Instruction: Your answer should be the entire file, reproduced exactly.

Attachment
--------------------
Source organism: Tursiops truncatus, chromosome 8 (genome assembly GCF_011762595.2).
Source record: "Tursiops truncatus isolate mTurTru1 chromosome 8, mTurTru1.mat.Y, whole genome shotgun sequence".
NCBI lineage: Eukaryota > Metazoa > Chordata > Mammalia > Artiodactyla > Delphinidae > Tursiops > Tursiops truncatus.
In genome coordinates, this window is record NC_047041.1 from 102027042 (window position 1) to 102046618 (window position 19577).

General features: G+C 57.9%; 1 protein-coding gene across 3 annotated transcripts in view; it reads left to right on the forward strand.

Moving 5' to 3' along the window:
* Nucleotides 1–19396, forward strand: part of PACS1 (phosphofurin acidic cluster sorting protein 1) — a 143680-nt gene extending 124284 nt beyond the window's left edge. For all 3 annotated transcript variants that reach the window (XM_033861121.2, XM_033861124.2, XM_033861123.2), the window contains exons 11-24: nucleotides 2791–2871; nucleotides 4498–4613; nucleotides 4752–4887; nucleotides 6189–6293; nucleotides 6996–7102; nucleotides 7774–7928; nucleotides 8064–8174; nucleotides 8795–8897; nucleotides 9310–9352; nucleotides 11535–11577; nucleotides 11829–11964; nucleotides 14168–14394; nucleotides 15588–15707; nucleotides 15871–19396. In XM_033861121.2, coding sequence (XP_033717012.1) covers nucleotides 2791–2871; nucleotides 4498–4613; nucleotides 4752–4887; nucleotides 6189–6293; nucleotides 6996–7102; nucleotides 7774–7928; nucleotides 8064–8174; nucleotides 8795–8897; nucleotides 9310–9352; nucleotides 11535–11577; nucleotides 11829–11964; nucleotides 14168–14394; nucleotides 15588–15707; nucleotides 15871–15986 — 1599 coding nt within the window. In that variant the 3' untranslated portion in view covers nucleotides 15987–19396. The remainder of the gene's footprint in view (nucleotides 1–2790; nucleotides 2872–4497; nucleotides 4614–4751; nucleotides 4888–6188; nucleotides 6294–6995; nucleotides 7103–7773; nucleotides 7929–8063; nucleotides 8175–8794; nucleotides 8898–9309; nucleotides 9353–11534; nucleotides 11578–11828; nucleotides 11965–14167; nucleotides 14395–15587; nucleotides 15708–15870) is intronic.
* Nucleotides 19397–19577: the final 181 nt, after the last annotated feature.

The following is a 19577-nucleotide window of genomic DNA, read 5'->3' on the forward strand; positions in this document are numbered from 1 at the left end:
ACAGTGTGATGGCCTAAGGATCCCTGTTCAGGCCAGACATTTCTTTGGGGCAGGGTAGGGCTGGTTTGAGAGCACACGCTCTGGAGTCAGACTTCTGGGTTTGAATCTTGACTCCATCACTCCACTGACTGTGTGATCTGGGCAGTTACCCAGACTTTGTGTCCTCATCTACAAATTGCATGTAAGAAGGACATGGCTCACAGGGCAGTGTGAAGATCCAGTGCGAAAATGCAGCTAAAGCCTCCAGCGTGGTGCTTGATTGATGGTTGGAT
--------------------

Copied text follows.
Source organism: Tursiops truncatus, chromosome 8 (genome assembly GCF_011762595.2).
Source record: "Tursiops truncatus isolate mTurTru1 chromosome 8, mTurTru1.mat.Y, whole genome shotgun sequence".
NCBI lineage: Eukaryota > Metazoa > Chordata > Mammalia > Artiodactyla > Delphinidae > Tursiops > Tursiops truncatus.
In genome coordinates, this window is record NC_047041.1 from 102027042 (window position 1) to 102046618 (window position 19577).

General features: G+C 57.9%; 1 protein-coding gene across 3 annotated transcripts in view; it reads left to right on the forward strand.

Moving 5' to 3' along the window:
* Nucleotides 1–19396, forward strand: part of PACS1 (phosphofurin acidic cluster sorting protein 1) — a 143680-nt gene extending 124284 nt beyond the window's left edge. For all 3 annotated transcript variants that reach the window (XM_033861121.2, XM_033861124.2, XM_033861123.2), the window contains exons 11-24: nucleotides 2791–2871; nucleotides 4498–4613; nucleotides 4752–4887; nucleotides 6189–6293; nucleotides 6996–7102; nucleotides 7774–7928; nucleotides 8064–8174; nucleotides 8795–8897; nucleotides 9310–9352; nucleotides 11535–11577; nucleotides 11829–11964; nucleotides 14168–14394; nucleotides 15588–15707; nucleotides 15871–19396. In XM_033861121.2, coding sequence (XP_033717012.1) covers nucleotides 2791–2871; nucleotides 4498–4613; nucleotides 4752–4887; nucleotides 6189–6293; nucleotides 6996–7102; nucleotides 7774–7928; nucleotides 8064–8174; nucleotides 8795–8897; nucleotides 9310–9352; nucleotides 11535–11577; nucleotides 11829–11964; nucleotides 14168–14394; nucleotides 15588–15707; nucleotides 15871–15986 — 1599 coding nt within the window. In that variant the 3' untranslated portion in view covers nucleotides 15987–19396. The remainder of the gene's footprint in view (nucleotides 1–2790; nucleotides 2872–4497; nucleotides 4614–4751; nucleotides 4888–6188; nucleotides 6294–6995; nucleotides 7103–7773; nucleotides 7929–8063; nucleotides 8175–8794; nucleotides 8898–9309; nucleotides 9353–11534; nucleotides 11578–11828; nucleotides 11965–14167; nucleotides 14395–15587; nucleotides 15708–15870) is intronic.
* Nucleotides 19397–19577: the final 181 nt, after the last annotated feature.

The following is a 19577-nucleotide window of genomic DNA, read 5'->3' on the forward strand; positions in this document are numbered from 1 at the left end:
ACAGTGTGATGGCCTAAGGATCCCTGTTCAGGCCAGACATTTCTTTGGGGCAGGGTAGGGCTGGTTTGAGAGCACACGCTCTGGAGTCAGACTTCTGGGTTTGAATCTTGACTCCATCACTCCACTGACTGTGTGATCTGGGCAGTTACCCAGACTTTGTGTCCTCATCTACAAATTGCATGTAAGAAGGACATGGCTCACAGGGCAGTGTGAAGATCCAGTGCGAAAATGCAGCTAAAGCCTCCAGCGTGGTGCTTGATTGATGGTTGGAT